Protecting consumer data from cybercriminals has become a hot topic.

Ever since the major breach of Target’s system in December, which affected 70 million customers and resulted in the recent resignation of CEO Gregg Steinhafel, the vulnerability of personal data has been at top of mind.

As part of the ongoing discussion, Tom Litchford, National Retail Federation vice president for retail technologies, testified in April before a Homeland Security Subcommittee. “The targeted retailers are victims in these situations,” he said.

One area that needs improvement is the outdated method of using a card with a magnetic stripe to make purchases, he added. Much of Europe has already adopted new payment cards — called “chip and PIN” — that combine a computer chip to use the card and then require a customer to enter a PIN to validate authorization.

“The bottom line is that signature and mag-stripe based cards are inherently fraud-prone products,” Litchford testified. “Unfortunately, retailers and our customers are largely at the mercy of the dominant credit card companies when it comes to reducing card fraud.”

Visa and MasterCard have set an October 2015 deadline for retailers to be able to accept chip and PIN cards, and retailers need to be aware as their business software companies plan for the deadline.

The pool and spa industry is getting on board as well.

“We’re already discussing with our payment processor how to go about integrating those new products because it will involve new terminals and so forth,” said Steve Hawkins, software manager and lead developer at Evosus Business Management Software, based in Vancouver, Wash.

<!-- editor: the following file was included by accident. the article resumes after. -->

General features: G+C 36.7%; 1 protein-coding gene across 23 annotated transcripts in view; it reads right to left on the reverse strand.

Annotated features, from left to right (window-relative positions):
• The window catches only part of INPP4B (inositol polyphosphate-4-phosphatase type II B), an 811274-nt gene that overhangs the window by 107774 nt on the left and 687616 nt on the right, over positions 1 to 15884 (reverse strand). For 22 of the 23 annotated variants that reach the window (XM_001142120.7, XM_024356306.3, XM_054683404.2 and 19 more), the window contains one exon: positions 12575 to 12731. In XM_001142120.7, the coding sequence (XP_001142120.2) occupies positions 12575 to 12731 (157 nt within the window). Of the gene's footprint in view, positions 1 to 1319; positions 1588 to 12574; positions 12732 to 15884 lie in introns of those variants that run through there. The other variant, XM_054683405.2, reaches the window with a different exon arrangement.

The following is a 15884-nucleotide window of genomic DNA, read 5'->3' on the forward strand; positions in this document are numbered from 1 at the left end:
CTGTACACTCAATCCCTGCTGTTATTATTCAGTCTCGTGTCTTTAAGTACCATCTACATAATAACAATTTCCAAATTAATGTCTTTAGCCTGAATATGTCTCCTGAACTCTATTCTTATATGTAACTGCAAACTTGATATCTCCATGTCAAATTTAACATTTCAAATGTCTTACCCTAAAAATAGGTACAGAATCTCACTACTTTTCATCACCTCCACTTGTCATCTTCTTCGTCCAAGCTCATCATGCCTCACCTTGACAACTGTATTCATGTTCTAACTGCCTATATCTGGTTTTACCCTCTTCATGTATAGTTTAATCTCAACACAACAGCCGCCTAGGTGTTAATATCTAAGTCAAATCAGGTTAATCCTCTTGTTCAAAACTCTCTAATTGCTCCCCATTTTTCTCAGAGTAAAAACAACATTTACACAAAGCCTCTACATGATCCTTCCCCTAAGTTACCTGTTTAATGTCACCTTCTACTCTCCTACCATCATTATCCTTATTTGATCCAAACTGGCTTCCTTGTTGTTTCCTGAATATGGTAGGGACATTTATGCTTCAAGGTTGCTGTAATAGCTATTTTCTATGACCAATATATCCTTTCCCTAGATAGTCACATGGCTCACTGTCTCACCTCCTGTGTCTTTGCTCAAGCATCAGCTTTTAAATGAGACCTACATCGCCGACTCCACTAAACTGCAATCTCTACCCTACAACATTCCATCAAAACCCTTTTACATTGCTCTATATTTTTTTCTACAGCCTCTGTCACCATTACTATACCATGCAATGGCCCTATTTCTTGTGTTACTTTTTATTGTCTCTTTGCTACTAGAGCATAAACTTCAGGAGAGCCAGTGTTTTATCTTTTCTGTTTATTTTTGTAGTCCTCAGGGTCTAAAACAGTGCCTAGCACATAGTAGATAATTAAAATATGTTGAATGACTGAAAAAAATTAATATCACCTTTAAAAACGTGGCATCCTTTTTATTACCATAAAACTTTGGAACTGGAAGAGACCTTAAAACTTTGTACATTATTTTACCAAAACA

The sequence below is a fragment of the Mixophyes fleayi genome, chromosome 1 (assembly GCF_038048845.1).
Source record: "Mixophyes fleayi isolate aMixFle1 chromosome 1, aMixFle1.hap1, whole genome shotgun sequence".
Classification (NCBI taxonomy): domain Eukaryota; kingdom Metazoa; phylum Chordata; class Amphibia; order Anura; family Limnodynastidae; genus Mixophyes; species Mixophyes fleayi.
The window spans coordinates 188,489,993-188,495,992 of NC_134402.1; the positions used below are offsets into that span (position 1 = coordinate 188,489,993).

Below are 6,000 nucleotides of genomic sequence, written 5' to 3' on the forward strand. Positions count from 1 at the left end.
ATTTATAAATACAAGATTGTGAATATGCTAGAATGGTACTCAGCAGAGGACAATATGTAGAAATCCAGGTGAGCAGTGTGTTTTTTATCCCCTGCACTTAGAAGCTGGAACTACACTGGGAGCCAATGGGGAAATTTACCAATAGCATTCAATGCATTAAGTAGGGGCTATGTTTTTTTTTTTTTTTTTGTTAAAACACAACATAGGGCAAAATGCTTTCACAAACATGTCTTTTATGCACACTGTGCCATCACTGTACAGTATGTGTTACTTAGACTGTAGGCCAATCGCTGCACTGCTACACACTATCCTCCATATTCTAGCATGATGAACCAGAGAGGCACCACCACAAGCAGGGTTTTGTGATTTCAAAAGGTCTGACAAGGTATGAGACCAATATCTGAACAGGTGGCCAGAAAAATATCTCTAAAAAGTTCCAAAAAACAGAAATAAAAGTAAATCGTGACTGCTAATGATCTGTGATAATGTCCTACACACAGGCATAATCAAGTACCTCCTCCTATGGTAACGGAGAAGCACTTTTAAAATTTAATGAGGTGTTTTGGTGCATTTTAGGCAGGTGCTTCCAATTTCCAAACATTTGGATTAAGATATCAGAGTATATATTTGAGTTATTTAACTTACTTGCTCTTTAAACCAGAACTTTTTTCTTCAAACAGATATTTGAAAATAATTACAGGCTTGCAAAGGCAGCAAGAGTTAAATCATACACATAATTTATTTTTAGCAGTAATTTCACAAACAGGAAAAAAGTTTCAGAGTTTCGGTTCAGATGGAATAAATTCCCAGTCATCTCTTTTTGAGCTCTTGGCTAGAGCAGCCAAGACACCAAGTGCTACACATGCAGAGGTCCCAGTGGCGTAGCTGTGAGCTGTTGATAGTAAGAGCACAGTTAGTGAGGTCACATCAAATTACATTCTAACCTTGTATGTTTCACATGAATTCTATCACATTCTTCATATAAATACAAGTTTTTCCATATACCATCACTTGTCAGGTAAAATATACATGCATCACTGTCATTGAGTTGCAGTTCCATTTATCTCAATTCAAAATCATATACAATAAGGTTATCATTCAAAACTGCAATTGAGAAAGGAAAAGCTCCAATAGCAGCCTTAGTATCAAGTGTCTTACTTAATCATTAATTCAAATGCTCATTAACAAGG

After Target’s breach, the mass retailer installed a new credit card processing system that doesn’t transmit any account numbers after the cards are swiped. Instead, when a shopper uses the card, the system transfers a “token” or string of digits associated with the account without storing account information. It’s been rapidly adopted by many retailers and business software producers.

“Even if a hacker would break into our customers’ [systems], there’s nothing they could get but a token, and that token would be useless to them,” said Rick Brunori, president of North Versailles, Pa.-based RB Control Systems. “It wouldn’t represent anything to them, just a series of numbers and letters.”

Neither RB nor Evosus has had retailers report recent security issues.

As for what shoppers know about their stored encrypted information, that depends on the retailer.

“We leave it up to our customers to convey that,” Hawkins said. “But we can communicate to [stores] that their credit card information is encrypted strongly, that all transmission of data is secure from the client PC to the server, and that old card holder data is culled out of the system after a period of time.”

Having been a victim of card information theft himself, Dan Lenz is very concerned about how All Seasons Pools & Spas stores customer information.

“It hits home a bit when you’re affected that way,” he said. “… We certainly want to make sure that our data is secure so that we’re doing the best we can to protect it from happening to others.”

That vigilance is what keeps the vice president of the Chicago area store wearing one of his multiple hats — that of IT technician. With 30 computers, adding the major updates and frequent patches to each terminal takes a lot of time, but he wants to make sure it’s done.

“Having the software is one thing, but maintaining updates to it is another critical part,” Lenz said.